Auction blog

Antiques & Vintage Fairs Continued

posted 30 May 2015, 20:36 by Aleta Curry

It has been a rewarding and successful year and the fun continues.

Fair-goers have asked for more vendors, and we have listened.
We're expanding the fairs but still keeping the friendly feeling and
integrity in trading.

Antiques and Vintage Fairs

posted 5 Nov 2014, 16:20 by Aleta Curry   [ updated 5 Nov 2014, 16:28 ]

There will be a hiatus from our quarterly auctions while the Marulan hall is being renovated.

No rest for the ambitious, however. We'll be doing house auctions when we have quality estates.

Our 2015 calendar is already very full. We held an antiques fair in the city of Newcastle in August 2014 and it was highly sucessful. The overwhelming dealer and public support sparked our latest venture, a
specially created series of Australian fairs dedicated to the user experience. Our dealers exhibit by invitation and each fair is described in terms of both period and theme: fine art, antiques, collectables, modern design, retro and vintage.

You can follow our schedule at:

Antiques and Vintage Fairs

Pamela Joyce Ferguson, neé Weyman

posted 22 Nov 2013, 14:16 by Aleta Curry   [ updated 22 Nov 2013, 14:36 ]

Pamela Joyce Ferguson, neé Weyman


I have a keen interest in social history, so it was a pleasure to research the life of the lovely woman whose diverse collection is at the core of our current auction.


Fenagh House, home of the Pack-Beresfords[i]


Pamela Joyce Weyman was born was born at home at "The Nook" Woodhouse Eaves, Mountsorrel, Leicester, United Kingdom, on 25th June 1923. Her paternal family were prominent solicitors and ran the prosperous family firm of Weyman, Weyman & Weyman. They also distinguished themselves in other areas: Henry Weyman was a solicitor, author and sometime mayor of Ludlow; his brothers Arthur, Stanley and William were also lawyers, but Stanley, who had no aptitude as a barrister, turned to writing and gained widespread fame as Stanley John Weyman, the author of historical novels. Arthur William Weyman (1860-1935), Pamela’s grandfather, was a noted field-bryologist[ii] (botanist), (who discovered three mosses, including an important rare aquatic moss, Cinclidotus riparius[iii].

Arthur’s children were Major (later Lieutenant-Colonel) Arthur Weyman, M.C., Pamela’s father, who served in the Leicestershire Regiment[iv], and Winifred Seward, her aunt, from whom she is believed to have inherited several of the silver items in this collection.

Pamela also inherited several silver items and period jewellery from her mother, Joyce Annette Pack-Beresford.

Pamela’s maternal family, the Pack-Beresfords, were an Anglo-Irish family[v]. Noted ancestors included George de la Poer Beresford, 1st Marquess of Waterford, who was the father of Lady Elizabeth Pack-Beresford[vi], Pamela’s great-great-grandmother.  

Lady Elizabeth married Major General Sir Denis Pack, K.C.B., a distinguished soldier who was knighted for his service and whom Parliament officially thanked five times[vii].

It is not surprising, therefore, that the Pack-Beresfords became involved in the Anglo-Irish conflicts of the early 20th Century, and that a branch of the family ended up in England. An article from 1937[viii] describes the harassment to which Miss Elizabeth Pack-Beresford and her sister Miss Annette Pack-Beresford (Pamela’s great aunts) were subjected during ‘The Troubles’. Elizabeth Pack-Beresford was believed to have informed the authorities of IRA activity in the area; the lives of the Misses Pack-Beresford were threatened, Kellistown House, their home, was burnt, and they eventually left Ireland and settled in England.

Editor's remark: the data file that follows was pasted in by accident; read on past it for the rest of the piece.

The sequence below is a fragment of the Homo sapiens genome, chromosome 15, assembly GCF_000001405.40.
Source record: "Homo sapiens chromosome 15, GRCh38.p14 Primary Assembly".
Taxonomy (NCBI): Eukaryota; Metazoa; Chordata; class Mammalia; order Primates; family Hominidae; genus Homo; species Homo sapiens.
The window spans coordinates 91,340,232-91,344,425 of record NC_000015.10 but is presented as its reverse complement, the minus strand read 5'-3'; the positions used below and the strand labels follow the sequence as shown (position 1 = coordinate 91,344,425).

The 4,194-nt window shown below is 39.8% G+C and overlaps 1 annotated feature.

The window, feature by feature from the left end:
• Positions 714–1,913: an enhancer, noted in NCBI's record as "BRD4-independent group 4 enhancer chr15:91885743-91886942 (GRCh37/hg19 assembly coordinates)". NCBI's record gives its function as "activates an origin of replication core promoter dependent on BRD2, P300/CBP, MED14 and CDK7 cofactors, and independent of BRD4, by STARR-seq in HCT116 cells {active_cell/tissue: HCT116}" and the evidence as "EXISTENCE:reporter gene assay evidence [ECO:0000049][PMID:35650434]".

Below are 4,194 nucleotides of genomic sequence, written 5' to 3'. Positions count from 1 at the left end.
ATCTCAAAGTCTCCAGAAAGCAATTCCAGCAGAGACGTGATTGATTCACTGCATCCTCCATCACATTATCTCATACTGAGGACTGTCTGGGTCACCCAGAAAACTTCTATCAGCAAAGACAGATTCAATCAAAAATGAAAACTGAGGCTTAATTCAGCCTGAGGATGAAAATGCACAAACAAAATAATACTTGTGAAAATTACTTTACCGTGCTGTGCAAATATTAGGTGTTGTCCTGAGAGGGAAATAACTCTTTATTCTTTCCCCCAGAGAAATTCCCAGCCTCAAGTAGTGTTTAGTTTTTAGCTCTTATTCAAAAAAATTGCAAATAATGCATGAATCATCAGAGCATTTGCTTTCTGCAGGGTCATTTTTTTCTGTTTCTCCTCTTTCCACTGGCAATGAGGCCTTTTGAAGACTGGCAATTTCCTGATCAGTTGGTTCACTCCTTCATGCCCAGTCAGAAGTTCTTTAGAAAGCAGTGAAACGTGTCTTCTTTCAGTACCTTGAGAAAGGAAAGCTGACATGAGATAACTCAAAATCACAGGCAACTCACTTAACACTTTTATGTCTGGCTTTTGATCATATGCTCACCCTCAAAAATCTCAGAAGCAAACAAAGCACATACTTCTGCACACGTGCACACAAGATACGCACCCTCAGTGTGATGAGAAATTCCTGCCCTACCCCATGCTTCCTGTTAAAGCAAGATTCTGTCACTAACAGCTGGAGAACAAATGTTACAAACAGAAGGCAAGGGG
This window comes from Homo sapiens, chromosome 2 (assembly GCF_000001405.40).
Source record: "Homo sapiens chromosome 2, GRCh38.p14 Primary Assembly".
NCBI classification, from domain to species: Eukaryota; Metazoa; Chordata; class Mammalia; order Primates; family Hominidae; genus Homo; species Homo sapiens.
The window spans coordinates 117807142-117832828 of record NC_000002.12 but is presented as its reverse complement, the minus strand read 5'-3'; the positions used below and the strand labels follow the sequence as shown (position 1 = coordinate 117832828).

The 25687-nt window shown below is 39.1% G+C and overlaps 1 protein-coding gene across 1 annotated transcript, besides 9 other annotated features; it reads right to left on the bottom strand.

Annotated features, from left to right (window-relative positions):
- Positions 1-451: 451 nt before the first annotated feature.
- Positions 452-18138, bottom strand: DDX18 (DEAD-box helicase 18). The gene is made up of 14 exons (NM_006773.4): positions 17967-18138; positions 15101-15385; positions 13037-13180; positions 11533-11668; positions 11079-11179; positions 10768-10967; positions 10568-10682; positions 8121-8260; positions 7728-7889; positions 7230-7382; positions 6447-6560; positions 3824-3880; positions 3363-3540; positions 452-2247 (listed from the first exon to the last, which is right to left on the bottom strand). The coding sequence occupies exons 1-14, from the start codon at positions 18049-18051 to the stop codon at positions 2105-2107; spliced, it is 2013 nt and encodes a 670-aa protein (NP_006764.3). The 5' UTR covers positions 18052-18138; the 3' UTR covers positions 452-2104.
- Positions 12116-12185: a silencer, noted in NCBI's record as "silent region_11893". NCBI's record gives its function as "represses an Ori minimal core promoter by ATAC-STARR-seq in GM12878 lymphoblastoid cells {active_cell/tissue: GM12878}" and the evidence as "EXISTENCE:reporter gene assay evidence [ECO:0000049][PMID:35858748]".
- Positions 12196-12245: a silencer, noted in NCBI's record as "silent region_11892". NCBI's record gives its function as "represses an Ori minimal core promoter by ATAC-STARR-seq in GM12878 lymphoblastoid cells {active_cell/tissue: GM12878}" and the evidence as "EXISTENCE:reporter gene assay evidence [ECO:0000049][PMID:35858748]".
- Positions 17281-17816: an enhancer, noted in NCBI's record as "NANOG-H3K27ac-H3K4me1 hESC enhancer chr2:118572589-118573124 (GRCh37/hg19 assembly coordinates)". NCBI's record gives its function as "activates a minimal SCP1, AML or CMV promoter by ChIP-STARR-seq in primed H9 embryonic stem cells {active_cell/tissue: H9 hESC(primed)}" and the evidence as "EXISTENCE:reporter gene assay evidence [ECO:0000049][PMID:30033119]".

Major Arthur Weyman and his wife (Pamela’s parents) travelled to Egypt and India due to his military service, hence the military trunks and campaign furniture (made specifically to be portable), of which Pamela seems to have been justly proud, and the Indian crafts.

Pamela moved to Australia and lived in Queensland, She married Neville Ferguson and they lived in Sandy Hollow, NSW before finally settling in Tallong. Pamela is well remembered in our area as a horsewoman, collector, and gardener. She died in August, 2009.


[i] Photograph of Fenagh House, widely available on the Web, believed to be in the Public Domain.

[ii] Bryologists are botanists who specialise in the scientific study of bryophytes (mosses, liverworts, and hornworts)

[iii] Sourced from the article on Arthur William Weyman by Mark Lawley, at: on 9 November 2013.

[iv] Sourced at: on 6 November 2013

[v] Information sourced from and, November, 2013.

[vi] Portrait of Lady Elizabeth Beresford by William Beechey. Sourced at In the Public Domain.

[vii] Hugh Montgomery-Massingberd, editor, Burke's Irish Family Records (London, U.K.: Burkes Peerage Ltd, 1976), Beresford, page 102, cited at, via Sourced 9 November 2013.

[viii] Nationalist and Leinster Times. July 1937. Sourced at: on 9 November 2013

Custodians of the evidence of a person's life

posted 27 Oct 2013, 18:43 by Aleta Curry   [ updated 27 Oct 2013, 23:11 ]

I was musing recently that it can be an extraordinary thing to be an antiques valuer. Martin and I are often called upon to evaluate and appraise items belonging to a recently deceased person or one who has become incapacitated; in fact, it might be the thing we are asked to do the most.

It can be poignant when this involves house contents or a collection. I feel I ought to be particularly respectful when dealing with these items. Sometimes the items have been tended to with such care that it seems that one should be reverential in handling them. They’re not just ‘stuff’; they’re stuff that tells an individual’s story. We end up being the final dispersers of a lady’s or gentleman’s ‘stuff’, the goods and chattels that are, in the final analysis, the tangible evidence of a person’s life.  I do not treat this lightly.

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